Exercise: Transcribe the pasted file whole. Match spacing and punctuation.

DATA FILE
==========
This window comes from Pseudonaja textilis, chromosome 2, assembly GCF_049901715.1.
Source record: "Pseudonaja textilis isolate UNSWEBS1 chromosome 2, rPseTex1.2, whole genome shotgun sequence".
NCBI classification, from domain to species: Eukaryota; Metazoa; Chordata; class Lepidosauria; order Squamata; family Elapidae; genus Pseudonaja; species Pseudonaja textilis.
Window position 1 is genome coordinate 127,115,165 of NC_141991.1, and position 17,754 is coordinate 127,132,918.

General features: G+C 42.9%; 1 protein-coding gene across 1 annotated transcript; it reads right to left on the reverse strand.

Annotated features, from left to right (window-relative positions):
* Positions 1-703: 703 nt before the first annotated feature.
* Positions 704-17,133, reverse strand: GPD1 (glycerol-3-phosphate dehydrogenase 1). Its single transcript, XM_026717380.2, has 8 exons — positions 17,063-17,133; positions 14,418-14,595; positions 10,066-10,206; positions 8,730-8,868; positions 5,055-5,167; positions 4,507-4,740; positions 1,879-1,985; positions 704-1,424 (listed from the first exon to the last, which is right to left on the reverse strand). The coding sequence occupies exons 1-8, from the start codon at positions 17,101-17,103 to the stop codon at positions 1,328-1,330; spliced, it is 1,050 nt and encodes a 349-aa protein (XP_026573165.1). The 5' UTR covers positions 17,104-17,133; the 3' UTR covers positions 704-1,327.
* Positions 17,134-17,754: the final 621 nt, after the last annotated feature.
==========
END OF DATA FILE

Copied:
This window comes from Pseudonaja textilis, chromosome 2, assembly GCF_049901715.1.
Source record: "Pseudonaja textilis isolate UNSWEBS1 chromosome 2, rPseTex1.2, whole genome shotgun sequence".
NCBI classification, from domain to species: Eukaryota; Metazoa; Chordata; class Lepidosauria; order Squamata; family Elapidae; genus Pseudonaja; species Pseudonaja textilis.
Window position 1 is genome coordinate 127,115,165 of NC_141991.1, and position 17,754 is coordinate 127,132,918.

General features: G+C 42.9%; 1 protein-coding gene across 1 annotated transcript; it reads right to left on the reverse strand.

Annotated features, from left to right (window-relative positions):
* Positions 1-703: 703 nt before the first annotated feature.
* Positions 704-17,133, reverse strand: GPD1 (glycerol-3-phosphate dehydrogenase 1). Its single transcript, XM_026717380.2, has 8 exons — positions 17,063-17,133; positions 14,418-14,595; positions 10,066-10,206; positions 8,730-8,868; positions 5,055-5,167; positions 4,507-4,740; positions 1,879-1,985; positions 704-1,424 (listed from the first exon to the last, which is right to left on the reverse strand). The coding sequence occupies exons 1-8, from the start codon at positions 17,101-17,103 to the stop codon at positions 1,328-1,330; spliced, it is 1,050 nt and encodes a 349-aa protein (XP_026573165.1). The 5' UTR covers positions 17,104-17,133; the 3' UTR covers positions 704-1,327.
* Positions 17,134-17,754: the final 621 nt, after the last annotated feature.